Anecdotes abound of Realtors, mortgage brokers, and wanna-be Donald Trumps picking up 4, 8, or 12 housing units before they are even completed so they can sell at a profit when the building is finished. The problem is that this will cause the vicious circle mentioned above and prices will decrease as all demand is exhausted and the supply burgeons with newly completed inventory and desperate speculators.

The prospects are bleak for Vancouver real estate as there are very few potential buyers out there, population growth is low, average incomes are below urban Canadian averages and we have a housing inventory that is projected to increase dramatically in the next 12 - 24 months. Stay tuned and grab some popcorn since this is going to get real interesting.

61 comments:

mohican said...

Please link to this post and tell your family and friends about our current situation. It is my hope that someone reading here will avoid making the biggest financial mistake of their life by buying an overpriced asset that is doomed to fall in price with a high leverage loan offered by a bank who has no interest in you making a smart financial decision.

aetakeo said...

Thank you! That's a great one stop resource for newbies.

aetakeo said...
This comment has been removed by the author.
aetakeo said...

Whoops... What I meant to say was, is the benchmark condo for $377K likely a one bedroom? Does the "benchmark" control or adjust for number of rooms or square footage or other extras (parking, storage, pool, strata fees?)

jesse said...

Thanks for the graphs. A great post to refer friends and relatives to that clearly presents a bearish outlook for Lower Mainland real estate.

jeff said...

Excellent, clear and to the point post! Thank You so much for taking so much of your own time to share this info.

I do have 2 questions. I don't really understand the Vancouver CMA Population chart.
1) What does CMA stand for?
2) I don't understand the yellow "growth" line. Growth of what?

Thanks.

mohican said...

Here is a link explaining the House Price Index.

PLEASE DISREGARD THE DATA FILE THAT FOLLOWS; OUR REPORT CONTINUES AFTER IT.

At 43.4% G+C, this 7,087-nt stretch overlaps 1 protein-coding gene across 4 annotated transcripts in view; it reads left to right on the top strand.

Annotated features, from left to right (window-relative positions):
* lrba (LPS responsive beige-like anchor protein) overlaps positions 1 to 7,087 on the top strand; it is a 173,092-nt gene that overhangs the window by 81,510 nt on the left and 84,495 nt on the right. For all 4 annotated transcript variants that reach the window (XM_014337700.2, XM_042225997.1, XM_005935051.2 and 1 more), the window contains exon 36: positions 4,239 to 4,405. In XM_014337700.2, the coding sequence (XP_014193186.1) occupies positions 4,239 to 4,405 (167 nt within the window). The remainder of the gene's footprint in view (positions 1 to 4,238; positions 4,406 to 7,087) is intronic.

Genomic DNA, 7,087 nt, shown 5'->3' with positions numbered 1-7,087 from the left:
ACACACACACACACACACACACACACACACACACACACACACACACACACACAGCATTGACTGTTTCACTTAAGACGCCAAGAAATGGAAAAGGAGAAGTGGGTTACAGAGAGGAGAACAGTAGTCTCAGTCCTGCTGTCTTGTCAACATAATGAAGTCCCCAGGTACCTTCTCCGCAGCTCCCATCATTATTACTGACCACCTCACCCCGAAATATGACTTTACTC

CMA stands for Census Metropolitan Area.

Growth is referring to population growth in 1000s of persons in the Vancouver CMA.

Siobhan said...

Next question to answer.

Why are speculators keeping their condominiums vacant?

I have heard that recently completed and sold out complexes have some 30 percent of the suites
vacant!

Why are the speculators not renting them?
Is there a tax implication?
Are they keeping them vacant, so that they can do a quick sell?

freako said...

Very nicely laid out case.

What really irks me is that none of the usual suspects ever address these points. Instead we hear the usual rah rah about the Olympics and world class city, or some spiel about strong economy etc etc.

As I pointed out in the other post, there is not a single local high profile (MSM) RE bear.

This is truly nuts.

M- said...

Great post, Mohican!

To add to the downside risks, I would add the following factors:
-Olympic construction employment slows this year, ends next year.
-Worldwide economic concerns.

Jason said...

Freako,
I have noticed in my short career that having a strong opinion that can be perceived as negative, can be detrimental to one's career trajectory. Where I work, at the end of a meeting we have a 'plus/delta' to discuss what went well and what we can do better in the future. It reminds of some Jack Handey Deep Thought, where there are no 'wrong' answers just 'different impressions'.

Can't we all just get along?

Drachen said...

Thanks for the inflation adjusted graph, I've been looking for one of those since VHB went out of business.

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Joel said...

great post!

I would add too that I have actually never heard anyone mention that in the event of any economic slowdown, the net migrants coming here could understandably slow down. Today's mediocre pop growth is just taken for granted.

Clarke said...

Thanks Mohican. Great graph work.

"Please link to this post and tell your family and friends about our current situation."

Uh, yeah, been there, done that. Pretty much everyone I have told not to buy and to wait, has bought anyway. Many of these people now suspect that in my off hours, I wear an aluminum foil hat to keep out the martian mind control rays.....

Arguments based upon prices vs. incomes, prices vs. rents or rents vs. mortgages just do not have the same traction as the ususal inane justifications: RE always goes up, everyone including rich foreigners want to live here, we are running out of land, the Olympics, the economy is strong......